Journal News

Why cognition declines in Type 2 diabetes patients

Oluwadamilola “Dami” Oke
Dec. 19, 2023

For years, scientists have observed a correlation between the progression of Type 2 diabetes and the onset of cognitive impairment. A new theory about the cause of this, largely based on animal, cell and human genetics studies, implicates the cytochrome P450-soluble epoxide hydrolase, or CYP450-sEH, pathway in both Type 2 diabetes and cognitive decline.

CYP450s are enzymes that break down polyunsaturated fatty acids into epoxides, metabolites that are believed to have anti-inflammatory and cell-signaling properties. However, the sEH enzyme breaks down these epoxides into diols — molecules believed to be harmful to the cell.

The cytochrome P450 enzyme breaks down polyunsaturated fatty acids into epoxides and could have a therapeutic role in treating cognitive decline.
WIKIMEDIA COMMONS
The cytochrome P450 enzyme breaks down polyunsaturated fatty acids into epoxides and could have a therapeutic role in treating cognitive decline.

Once epoxides are broken into diols, they can interfere with other normal metabolic pathways and physiological functions. Both epoxides and diols belong to the group of lipid metabolites called oxylipins.

Researchers also have found that the implicated pathway is prevalent in patients with obesity, which made a team at the University of Toronto and Sunnybrook Research Institute curious about whether an association exists between the oxylipins derived from the CYP450-sEH pathway and the three conditions: Type 2 diabetes, cognitive impairment and obesity.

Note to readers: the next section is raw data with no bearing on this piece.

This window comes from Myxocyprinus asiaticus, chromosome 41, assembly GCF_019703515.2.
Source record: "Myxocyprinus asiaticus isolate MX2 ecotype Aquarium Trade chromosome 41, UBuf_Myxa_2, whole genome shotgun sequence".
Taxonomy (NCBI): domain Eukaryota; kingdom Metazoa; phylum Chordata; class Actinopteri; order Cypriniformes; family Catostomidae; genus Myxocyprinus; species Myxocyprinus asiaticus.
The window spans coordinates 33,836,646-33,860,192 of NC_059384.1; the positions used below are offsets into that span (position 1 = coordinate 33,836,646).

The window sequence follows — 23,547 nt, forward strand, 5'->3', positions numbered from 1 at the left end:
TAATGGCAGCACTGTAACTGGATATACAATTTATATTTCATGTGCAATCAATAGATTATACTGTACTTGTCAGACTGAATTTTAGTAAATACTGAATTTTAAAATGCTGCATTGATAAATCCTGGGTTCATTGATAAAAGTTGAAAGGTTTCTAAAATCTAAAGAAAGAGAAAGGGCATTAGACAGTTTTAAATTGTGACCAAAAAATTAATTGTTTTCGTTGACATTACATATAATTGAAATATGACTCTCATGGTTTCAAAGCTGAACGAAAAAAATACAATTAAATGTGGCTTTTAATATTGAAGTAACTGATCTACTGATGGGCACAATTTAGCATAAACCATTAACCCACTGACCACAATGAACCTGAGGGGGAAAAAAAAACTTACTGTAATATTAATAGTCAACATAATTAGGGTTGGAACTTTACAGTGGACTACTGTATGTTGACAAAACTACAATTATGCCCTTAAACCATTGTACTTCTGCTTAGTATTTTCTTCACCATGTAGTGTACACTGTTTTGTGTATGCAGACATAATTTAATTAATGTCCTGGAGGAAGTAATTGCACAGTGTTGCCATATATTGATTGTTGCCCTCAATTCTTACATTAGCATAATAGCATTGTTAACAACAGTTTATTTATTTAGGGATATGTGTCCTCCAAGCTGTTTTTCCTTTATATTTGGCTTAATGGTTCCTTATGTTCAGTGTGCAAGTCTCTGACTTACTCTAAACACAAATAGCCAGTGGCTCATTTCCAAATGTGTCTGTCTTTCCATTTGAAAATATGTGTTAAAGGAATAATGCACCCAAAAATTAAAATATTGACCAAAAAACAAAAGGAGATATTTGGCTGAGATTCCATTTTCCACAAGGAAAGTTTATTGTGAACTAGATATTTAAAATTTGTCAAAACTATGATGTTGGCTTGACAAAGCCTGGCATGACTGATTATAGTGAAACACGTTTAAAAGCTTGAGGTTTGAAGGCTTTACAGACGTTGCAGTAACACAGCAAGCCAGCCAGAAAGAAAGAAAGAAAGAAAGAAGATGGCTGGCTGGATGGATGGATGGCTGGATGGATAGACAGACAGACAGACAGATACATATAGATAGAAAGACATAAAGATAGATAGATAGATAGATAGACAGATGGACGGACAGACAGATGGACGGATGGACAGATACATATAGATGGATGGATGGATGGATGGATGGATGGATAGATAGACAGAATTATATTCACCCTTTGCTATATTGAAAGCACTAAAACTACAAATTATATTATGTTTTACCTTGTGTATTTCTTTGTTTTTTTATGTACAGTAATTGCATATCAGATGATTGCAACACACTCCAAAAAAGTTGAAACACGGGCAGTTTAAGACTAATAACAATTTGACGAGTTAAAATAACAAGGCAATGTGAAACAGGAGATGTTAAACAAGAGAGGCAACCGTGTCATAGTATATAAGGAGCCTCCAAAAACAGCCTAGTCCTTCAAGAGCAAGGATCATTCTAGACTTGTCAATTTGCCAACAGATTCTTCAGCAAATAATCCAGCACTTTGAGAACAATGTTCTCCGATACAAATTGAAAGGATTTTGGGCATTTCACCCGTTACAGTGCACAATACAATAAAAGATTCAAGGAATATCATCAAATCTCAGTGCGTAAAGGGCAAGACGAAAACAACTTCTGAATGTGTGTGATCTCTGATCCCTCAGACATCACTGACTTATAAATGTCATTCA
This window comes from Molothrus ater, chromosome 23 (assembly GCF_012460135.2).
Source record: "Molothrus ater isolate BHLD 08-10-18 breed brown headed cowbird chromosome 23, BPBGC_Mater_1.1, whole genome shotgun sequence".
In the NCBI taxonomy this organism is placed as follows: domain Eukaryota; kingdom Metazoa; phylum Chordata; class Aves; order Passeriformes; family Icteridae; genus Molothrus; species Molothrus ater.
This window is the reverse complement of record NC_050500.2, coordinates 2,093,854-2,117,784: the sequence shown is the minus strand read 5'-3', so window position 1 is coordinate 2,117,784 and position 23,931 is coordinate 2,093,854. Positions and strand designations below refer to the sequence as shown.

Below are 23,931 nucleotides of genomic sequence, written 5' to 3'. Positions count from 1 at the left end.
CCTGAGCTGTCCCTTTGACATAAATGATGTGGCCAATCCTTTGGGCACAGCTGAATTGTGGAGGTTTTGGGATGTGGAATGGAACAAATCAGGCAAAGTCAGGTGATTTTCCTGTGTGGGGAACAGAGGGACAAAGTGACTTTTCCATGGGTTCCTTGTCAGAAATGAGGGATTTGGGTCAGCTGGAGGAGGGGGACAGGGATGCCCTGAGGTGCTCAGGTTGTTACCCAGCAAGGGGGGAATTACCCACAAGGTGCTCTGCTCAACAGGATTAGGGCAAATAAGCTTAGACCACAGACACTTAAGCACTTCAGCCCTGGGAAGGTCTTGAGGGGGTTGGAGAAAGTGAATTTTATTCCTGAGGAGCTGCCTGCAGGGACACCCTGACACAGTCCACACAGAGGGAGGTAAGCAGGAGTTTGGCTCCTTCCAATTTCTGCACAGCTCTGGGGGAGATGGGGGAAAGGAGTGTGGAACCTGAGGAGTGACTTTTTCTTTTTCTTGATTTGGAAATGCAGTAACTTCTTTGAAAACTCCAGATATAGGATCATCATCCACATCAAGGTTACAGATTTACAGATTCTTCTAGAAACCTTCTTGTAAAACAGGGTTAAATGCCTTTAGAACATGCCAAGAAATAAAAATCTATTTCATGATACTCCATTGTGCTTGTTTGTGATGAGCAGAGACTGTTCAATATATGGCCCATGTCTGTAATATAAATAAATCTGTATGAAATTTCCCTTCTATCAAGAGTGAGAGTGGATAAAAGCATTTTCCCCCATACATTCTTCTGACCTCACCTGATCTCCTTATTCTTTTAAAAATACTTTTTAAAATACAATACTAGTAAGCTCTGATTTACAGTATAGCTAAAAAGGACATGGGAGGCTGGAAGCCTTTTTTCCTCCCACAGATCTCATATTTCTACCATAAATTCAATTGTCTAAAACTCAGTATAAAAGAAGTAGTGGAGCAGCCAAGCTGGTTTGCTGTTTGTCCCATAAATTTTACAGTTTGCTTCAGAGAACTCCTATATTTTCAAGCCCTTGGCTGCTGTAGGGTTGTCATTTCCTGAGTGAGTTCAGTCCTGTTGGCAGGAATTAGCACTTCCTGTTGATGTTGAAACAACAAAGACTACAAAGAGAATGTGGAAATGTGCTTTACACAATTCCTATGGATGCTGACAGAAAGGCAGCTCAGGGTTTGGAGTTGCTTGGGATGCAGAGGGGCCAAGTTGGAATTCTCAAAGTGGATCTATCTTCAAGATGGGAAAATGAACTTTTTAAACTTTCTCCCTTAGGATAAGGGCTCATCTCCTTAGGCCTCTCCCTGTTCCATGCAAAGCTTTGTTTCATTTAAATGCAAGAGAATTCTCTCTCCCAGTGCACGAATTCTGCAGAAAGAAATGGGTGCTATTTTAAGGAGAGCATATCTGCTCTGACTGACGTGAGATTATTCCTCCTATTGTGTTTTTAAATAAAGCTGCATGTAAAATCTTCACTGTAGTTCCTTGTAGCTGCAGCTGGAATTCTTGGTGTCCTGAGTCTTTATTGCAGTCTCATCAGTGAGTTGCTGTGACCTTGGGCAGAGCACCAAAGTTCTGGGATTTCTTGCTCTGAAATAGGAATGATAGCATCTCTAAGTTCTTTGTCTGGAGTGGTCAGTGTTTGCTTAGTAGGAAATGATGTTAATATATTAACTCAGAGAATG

According to Natasha Anita, a Ph.D. candidate at Toronto and Sunnybrook and first author of the study, the researchers were motivated to investigate this association because they had previously found “that oxylipin levels in the blood differed between people with and without small vessel disease in the brain and that the diols were associated with poorer cognitive performance and neurodegeneration.”

Knowing that diabetes increases the risk for small vessel complications and cognitive impairment, the team hypothesized that oxylipins would also be implicated in cognitive function in Type 2 diabetes patients. A report of their work was published recently in the Journal of Lipid Research.

Excluding individuals with Type 1 diabetes and neurological diagnoses, among other criteria, the researchers recruited 108 individuals with Type 2 diabetes; 51 were obese and 57 were not obese.

Using neuropsychological and verbal tests, the team assessed cognitive function, verbal fluency and mental agility. They also assessed learning and short-term and long-term memory.

In their JLR paper, the researchers wrote that their results largely agreed with the results of earlier studies in people without Type 2 diabetes. They found that increased levels of diols were associated with poorer cognitive performance.

“This is the first study to look at oxylipins in relation to cognition in Type 2 diabetes,” Anita said. “Although diabetes is an established risk factor for Alzheimer’s disease and dementia, currently there is no specific treatment for cognitive problems in this population.”

The results from this study show the CYP450-sEH pathway to be a strong potential target for therapies.

“Our current work adds to the growing number of clinical studies examining the CYP450-sEH oxylipin pathway,” Anita said. “We are hopeful that this indicates a new pharmacological target to prevent cognitive decline in this population.”

Moving forward, Anita said the team is investigating “whether these oxylipins are associated with cognitive decline over time, and whether targeting this pathway will improve cognition in people with diabetes.”

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Oluwadamilola “Dami” Oke

Oluwadamilola “Dami” Oke is a Ph.D. candidate of biomedical engineering at the George Washington University with an interest in communication and outreach for science advancement. She is an ASBMB Today contributing writer.

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